Differences Between Raid Array Types

RAID is a technology that is used to increase the performance and reliability of data storage. The abbreviation stands for Redundant Array of Inexpensive Disks. There are different RAID levels, each optimized for a specific situation. This article covers the following RAID levels

  • RAID 0-striping
  • RAID 1-mirroring
  • RAID 5-striping is with parity
  • RAID 6–striping is with double parity
  • RAID 10–combination of both mirroring and striping

The software to perform the RAID-functionality and control the drives can either be located on a separate controller card or it can simply be a driver. Some versions of Windows, such as Windows Server 2012 as well as Mac OS X, include software RAID functionality. RAID controllers cost more than pure software, but they ensure better performance, especially with RAID 5 and 6.

RAID 0:

System data are split up into blocks that get written across all the drives in the array. This offers superior I/O performance and can be enhanced further by using multiple controllers.

 Advantages:

  • Excellent performance
  • No redundancy
  • The technology is easy to implement.

Disadvantage: Don’t use this for any critical system.

RAID 1:

Data are stored twice by writing them to both the data drive and a mirror drive. If a drive fails, then the controller uses either the data drive or the mirror drive for data recovery and continues operation. You need at least 2 drives for a RAID 1 array.

 Advantages:

  • Excellent read speed and a write speed that is comparable to that of a single drive.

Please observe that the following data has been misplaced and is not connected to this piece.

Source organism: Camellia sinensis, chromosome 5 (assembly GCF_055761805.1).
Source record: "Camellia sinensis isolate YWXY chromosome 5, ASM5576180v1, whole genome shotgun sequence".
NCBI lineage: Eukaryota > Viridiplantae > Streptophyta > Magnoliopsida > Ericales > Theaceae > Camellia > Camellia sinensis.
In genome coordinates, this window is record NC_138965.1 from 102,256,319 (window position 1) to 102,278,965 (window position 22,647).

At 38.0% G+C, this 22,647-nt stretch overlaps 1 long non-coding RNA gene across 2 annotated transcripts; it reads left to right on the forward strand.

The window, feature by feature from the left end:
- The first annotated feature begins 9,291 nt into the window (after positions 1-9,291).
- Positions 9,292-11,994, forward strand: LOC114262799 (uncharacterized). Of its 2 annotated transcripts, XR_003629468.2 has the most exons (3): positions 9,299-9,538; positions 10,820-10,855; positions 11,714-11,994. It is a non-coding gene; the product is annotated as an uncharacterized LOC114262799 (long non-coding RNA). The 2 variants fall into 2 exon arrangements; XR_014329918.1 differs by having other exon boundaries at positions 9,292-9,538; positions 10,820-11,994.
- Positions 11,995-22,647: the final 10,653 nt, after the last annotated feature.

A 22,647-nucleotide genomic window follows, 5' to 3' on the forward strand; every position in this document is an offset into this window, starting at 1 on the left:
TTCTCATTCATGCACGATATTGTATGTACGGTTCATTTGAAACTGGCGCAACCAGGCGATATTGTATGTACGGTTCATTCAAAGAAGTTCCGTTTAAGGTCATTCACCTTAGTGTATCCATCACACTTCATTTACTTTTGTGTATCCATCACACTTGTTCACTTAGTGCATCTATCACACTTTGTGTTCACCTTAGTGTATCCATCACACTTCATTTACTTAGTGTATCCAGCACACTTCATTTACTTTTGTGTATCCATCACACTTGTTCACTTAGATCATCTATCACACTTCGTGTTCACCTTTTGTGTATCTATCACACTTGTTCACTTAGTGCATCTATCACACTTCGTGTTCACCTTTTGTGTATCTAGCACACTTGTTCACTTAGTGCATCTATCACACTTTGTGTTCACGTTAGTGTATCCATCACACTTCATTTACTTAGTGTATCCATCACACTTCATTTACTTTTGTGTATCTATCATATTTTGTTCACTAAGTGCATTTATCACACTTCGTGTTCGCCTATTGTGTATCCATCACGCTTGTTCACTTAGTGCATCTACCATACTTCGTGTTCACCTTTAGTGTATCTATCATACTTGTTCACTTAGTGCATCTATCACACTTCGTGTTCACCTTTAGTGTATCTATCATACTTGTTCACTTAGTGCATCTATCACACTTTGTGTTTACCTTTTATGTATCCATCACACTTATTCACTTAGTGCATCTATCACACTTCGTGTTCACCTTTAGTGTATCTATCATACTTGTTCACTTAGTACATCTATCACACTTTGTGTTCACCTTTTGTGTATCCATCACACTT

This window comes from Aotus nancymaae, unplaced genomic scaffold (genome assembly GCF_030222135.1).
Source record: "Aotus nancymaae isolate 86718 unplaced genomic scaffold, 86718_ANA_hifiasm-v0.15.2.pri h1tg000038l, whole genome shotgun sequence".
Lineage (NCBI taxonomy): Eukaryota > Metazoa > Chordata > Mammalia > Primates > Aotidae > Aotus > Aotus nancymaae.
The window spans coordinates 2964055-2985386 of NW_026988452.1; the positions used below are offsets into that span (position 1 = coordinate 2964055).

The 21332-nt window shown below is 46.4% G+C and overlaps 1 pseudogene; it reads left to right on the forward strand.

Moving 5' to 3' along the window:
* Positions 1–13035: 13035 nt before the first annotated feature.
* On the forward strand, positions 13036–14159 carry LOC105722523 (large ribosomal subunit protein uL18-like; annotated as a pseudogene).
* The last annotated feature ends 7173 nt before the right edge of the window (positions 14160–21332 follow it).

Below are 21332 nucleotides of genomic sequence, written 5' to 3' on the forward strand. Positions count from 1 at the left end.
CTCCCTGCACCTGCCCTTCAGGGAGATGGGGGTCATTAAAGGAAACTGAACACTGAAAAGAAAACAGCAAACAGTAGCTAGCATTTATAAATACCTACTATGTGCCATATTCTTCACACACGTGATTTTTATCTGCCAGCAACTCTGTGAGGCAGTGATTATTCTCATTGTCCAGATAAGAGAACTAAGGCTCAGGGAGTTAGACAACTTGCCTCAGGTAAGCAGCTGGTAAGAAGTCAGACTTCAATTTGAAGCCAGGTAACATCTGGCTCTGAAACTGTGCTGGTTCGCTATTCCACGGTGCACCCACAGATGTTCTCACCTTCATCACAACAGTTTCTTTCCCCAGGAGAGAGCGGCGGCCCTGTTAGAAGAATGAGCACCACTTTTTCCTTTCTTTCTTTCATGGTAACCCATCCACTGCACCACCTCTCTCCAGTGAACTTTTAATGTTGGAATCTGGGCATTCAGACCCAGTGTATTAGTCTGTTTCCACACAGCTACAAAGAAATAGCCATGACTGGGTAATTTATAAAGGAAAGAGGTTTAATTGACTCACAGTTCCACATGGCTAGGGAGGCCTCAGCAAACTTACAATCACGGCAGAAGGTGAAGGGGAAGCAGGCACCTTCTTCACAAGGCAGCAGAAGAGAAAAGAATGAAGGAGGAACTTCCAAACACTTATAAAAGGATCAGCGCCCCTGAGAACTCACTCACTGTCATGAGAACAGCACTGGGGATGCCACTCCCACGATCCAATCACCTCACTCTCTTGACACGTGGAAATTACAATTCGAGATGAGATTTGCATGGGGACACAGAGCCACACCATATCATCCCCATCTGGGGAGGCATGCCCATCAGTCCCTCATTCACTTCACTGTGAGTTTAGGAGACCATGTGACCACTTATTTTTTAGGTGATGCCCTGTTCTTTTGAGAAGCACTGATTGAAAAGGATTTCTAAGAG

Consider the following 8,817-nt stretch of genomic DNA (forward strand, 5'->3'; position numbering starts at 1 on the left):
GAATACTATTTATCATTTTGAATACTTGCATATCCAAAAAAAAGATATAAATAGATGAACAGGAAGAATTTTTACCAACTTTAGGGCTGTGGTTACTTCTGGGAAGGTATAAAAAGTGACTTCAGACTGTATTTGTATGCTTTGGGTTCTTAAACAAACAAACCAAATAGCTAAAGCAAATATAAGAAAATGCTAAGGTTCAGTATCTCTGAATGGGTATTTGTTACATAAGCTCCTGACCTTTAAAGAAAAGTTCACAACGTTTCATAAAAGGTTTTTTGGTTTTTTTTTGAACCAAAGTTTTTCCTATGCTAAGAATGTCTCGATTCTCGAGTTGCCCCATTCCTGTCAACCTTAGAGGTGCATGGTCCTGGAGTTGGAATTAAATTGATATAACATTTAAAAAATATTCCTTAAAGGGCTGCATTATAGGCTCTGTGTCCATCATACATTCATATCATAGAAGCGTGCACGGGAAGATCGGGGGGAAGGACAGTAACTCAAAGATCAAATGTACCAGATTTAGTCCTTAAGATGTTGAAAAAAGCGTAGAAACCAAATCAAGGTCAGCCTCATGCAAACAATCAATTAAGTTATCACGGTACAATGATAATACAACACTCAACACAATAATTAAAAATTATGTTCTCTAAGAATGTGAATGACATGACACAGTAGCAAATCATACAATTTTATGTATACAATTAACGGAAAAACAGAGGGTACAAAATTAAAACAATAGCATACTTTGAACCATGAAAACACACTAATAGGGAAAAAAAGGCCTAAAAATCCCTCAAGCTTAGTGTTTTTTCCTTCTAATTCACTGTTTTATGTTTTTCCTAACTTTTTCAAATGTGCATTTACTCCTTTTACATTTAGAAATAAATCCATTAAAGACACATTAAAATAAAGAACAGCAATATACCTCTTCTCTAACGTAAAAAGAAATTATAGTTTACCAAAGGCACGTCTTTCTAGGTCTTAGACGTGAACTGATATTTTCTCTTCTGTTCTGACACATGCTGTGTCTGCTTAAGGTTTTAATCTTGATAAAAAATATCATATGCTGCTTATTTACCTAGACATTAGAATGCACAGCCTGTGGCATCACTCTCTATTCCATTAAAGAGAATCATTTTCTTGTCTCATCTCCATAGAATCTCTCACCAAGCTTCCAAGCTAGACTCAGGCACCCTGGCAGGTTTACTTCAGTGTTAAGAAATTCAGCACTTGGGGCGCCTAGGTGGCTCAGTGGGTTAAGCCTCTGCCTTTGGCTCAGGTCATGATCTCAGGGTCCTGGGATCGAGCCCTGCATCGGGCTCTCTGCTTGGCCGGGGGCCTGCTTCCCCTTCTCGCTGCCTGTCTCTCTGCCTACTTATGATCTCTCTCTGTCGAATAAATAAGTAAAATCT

• Good performance and excellent redundancy

Disadvantage: The effective storage capacity is only half of the total drive capacity because all data get written twice.

RAID 5:

This level provides better performance than mirroring as well as fault tolerance. With RAID 5, data and parity are striped across three or more disks. If a disk gets an error or starts to fail, then data is recreated from this distributed data and parity block automatically.

 Advantages:

  • Good redundancy
  • Best cost effective option by providing both performance and redundancy. Use this for DB that is heavily read oriented. Write operations will be slow.

Disadvantage: This is complex technology.  If one disk goes bad in an array of disks, then data is lost forever.

RAID 6:

It is identical to RAID 5, but the parity data are written into two drives.  That means it requires at least 4 drives and can withstand 2 drives simultaneously. The chances that two drives break down at exactly the same moment are of course very small.

Advantages:

  • Read data transactions are very fast
  • Used frequently in enterprises

Disadvantage: Write data transactions are slower than RAID 5 due to the additional parity data that have to be calculated.

RAID 10: 

It is a combination of RAID 1 and RAID 0 and is often known as RAID 1+0. It combines the mirroring of RAID 1 with the striping of RAID 0. This RAID level is highly utilized for database servers or any server that is performing many write operations.

Advantages:

  • If something goes wrong with one of the disks in a RAID 10 configuration, the rebuild time is very fast
  • This the BEST option for any mission critical applications

Disadvantage: Half of the storage capacity goes to mirroring when compared to RAID 5 or RAID 6 arrays, this is an expensive way to have redundancy.

 

Other RAID Levels: 2, 3, 4 and 7

These levels do exist but are not that common, but they are really variants of the main RAID configurations already mentioned above.